Its population can never have been great, and they were at no time aggressive or enterprising, so that on this side also the Parthians were secure, and had to deal with no formidable neighbor. Sagartia succeeded to Sarangia towards the west, and bordered Parthia along almost the whole of its southern frontier.

Upon the south-east Parthia was bordered by Sarangia, the country of the Sarangae, or Drangae. This appears to have been the district south of the Herat valley, reaching thence as far as the Hamoon, or Sea of Seistan. It is a country of hills and downs, watered by a number of somewhat scanty streams, which flow south-westward from the Paropamisus to the Hamoon.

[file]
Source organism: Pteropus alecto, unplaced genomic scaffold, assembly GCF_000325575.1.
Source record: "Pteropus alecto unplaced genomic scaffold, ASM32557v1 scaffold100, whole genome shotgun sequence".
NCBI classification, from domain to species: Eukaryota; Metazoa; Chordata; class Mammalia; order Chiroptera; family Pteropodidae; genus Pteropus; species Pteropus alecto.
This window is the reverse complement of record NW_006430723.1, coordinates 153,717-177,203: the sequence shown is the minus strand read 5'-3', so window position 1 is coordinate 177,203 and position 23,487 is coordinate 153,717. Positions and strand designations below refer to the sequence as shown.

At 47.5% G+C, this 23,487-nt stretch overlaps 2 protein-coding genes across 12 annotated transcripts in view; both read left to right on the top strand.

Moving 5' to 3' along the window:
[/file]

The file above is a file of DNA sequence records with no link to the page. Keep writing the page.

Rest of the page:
We are further informed by ancient writers that Drangiana, or Sarangia, furnished the rare and valuable mineral tin, without which copper could not be hardened into bronze; that Armenia yielded emery, so necessary for the working and polishing of gems; that the mountains and mines of the Empire supplied almost all the varieties of useful and precious stones; and that thus there was scarcely a mineral known to and required by the ancients for the purposes of their life which the Great King could not command without having recourse to others than his own subjects.

The countries by which Parthia Proper was bounded were the following: Chorasmia, Margiana, Aria, Sarangia, Sagartia, and Hyrcania. Chorasmia lay upon the north, consisting of the low tract between the most northerly of the Parthian mountain chains and the old course of the Oxus.

In the inscriptions of this king we find their country included under the name of Parthva or Parthwa among the provinces of the Persian Empire, joined in two places with Sarangia, Aria, Chorasmia, Bactria, and Sogdiana, and in a third with these same countries and Sagartia. We find, moreover, an account of a rebellion in which the Parthians took part.